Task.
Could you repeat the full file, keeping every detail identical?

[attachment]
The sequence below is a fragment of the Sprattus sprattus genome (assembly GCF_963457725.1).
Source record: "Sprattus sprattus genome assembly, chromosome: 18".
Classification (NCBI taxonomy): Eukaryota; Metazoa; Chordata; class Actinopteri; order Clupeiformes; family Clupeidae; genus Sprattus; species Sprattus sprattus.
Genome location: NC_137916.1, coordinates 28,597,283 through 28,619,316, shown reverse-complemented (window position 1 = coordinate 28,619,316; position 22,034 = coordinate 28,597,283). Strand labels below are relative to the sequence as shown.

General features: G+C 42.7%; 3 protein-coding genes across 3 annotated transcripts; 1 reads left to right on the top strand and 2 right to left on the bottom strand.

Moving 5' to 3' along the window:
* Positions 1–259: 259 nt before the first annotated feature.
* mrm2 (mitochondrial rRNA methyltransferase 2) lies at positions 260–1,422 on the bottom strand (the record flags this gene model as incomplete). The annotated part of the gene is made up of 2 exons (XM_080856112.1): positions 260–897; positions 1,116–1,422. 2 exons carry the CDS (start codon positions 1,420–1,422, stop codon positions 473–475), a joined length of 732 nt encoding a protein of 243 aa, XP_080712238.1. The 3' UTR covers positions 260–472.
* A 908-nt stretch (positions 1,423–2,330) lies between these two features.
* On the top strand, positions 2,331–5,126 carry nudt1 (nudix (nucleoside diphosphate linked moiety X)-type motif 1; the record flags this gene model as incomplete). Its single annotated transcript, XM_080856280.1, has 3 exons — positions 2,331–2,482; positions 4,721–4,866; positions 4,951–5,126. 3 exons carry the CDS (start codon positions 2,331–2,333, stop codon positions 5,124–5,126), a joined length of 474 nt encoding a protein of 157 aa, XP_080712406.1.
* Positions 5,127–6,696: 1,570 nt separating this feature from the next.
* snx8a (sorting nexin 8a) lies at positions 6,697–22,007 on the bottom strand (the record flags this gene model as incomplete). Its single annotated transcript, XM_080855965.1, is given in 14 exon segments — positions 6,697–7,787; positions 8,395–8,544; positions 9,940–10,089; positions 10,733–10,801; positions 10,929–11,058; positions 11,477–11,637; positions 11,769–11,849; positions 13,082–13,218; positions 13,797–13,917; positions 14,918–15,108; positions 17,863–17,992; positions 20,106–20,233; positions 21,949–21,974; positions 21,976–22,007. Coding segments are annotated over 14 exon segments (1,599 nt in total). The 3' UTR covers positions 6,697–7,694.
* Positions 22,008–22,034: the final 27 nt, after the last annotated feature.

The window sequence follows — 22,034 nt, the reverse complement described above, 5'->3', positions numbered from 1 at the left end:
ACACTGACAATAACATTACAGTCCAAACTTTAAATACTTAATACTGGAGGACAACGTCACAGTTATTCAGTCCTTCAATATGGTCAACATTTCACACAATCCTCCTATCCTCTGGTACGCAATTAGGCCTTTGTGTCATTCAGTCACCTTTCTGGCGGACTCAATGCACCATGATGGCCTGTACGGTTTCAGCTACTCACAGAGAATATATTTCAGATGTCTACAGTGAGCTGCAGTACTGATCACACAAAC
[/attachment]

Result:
The sequence below is a fragment of the Sprattus sprattus genome (assembly GCF_963457725.1).
Source record: "Sprattus sprattus genome assembly, chromosome: 18".
Classification (NCBI taxonomy): Eukaryota; Metazoa; Chordata; class Actinopteri; order Clupeiformes; family Clupeidae; genus Sprattus; species Sprattus sprattus.
Genome location: NC_137916.1, coordinates 28,597,283 through 28,619,316, shown reverse-complemented (window position 1 = coordinate 28,619,316; position 22,034 = coordinate 28,597,283). Strand labels below are relative to the sequence as shown.

General features: G+C 42.7%; 3 protein-coding genes across 3 annotated transcripts; 1 reads left to right on the top strand and 2 right to left on the bottom strand.

Moving 5' to 3' along the window:
* Positions 1–259: 259 nt before the first annotated feature.
* mrm2 (mitochondrial rRNA methyltransferase 2) lies at positions 260–1,422 on the bottom strand (the record flags this gene model as incomplete). The annotated part of the gene is made up of 2 exons (XM_080856112.1): positions 260–897; positions 1,116–1,422. 2 exons carry the CDS (start codon positions 1,420–1,422, stop codon positions 473–475), a joined length of 732 nt encoding a protein of 243 aa, XP_080712238.1. The 3' UTR covers positions 260–472.
* A 908-nt stretch (positions 1,423–2,330) lies between these two features.
* On the top strand, positions 2,331–5,126 carry nudt1 (nudix (nucleoside diphosphate linked moiety X)-type motif 1; the record flags this gene model as incomplete). Its single annotated transcript, XM_080856280.1, has 3 exons — positions 2,331–2,482; positions 4,721–4,866; positions 4,951–5,126. 3 exons carry the CDS (start codon positions 2,331–2,333, stop codon positions 5,124–5,126), a joined length of 474 nt encoding a protein of 157 aa, XP_080712406.1.
* Positions 5,127–6,696: 1,570 nt separating this feature from the next.
* snx8a (sorting nexin 8a) lies at positions 6,697–22,007 on the bottom strand (the record flags this gene model as incomplete). Its single annotated transcript, XM_080855965.1, is given in 14 exon segments — positions 6,697–7,787; positions 8,395–8,544; positions 9,940–10,089; positions 10,733–10,801; positions 10,929–11,058; positions 11,477–11,637; positions 11,769–11,849; positions 13,082–13,218; positions 13,797–13,917; positions 14,918–15,108; positions 17,863–17,992; positions 20,106–20,233; positions 21,949–21,974; positions 21,976–22,007. Coding segments are annotated over 14 exon segments (1,599 nt in total). The 3' UTR covers positions 6,697–7,694.
* Positions 22,008–22,034: the final 27 nt, after the last annotated feature.

The window sequence follows — 22,034 nt, the reverse complement described above, 5'->3', positions numbered from 1 at the left end:
ACACTGACAATAACATTACAGTCCAAACTTTAAATACTTAATACTGGAGGACAACGTCACAGTTATTCAGTCCTTCAATATGGTCAACATTTCACACAATCCTCCTATCCTCTGGTACGCAATTAGGCCTTTGTGTCATTCAGTCACCTTTCTGGCGGACTCAATGCACCATGATGGCCTGTACGGTTTCAGCTACTCACAGAGAATATATTTCAGATGTCTACAGTGAGCTGCAGTACTGATCACACAAAC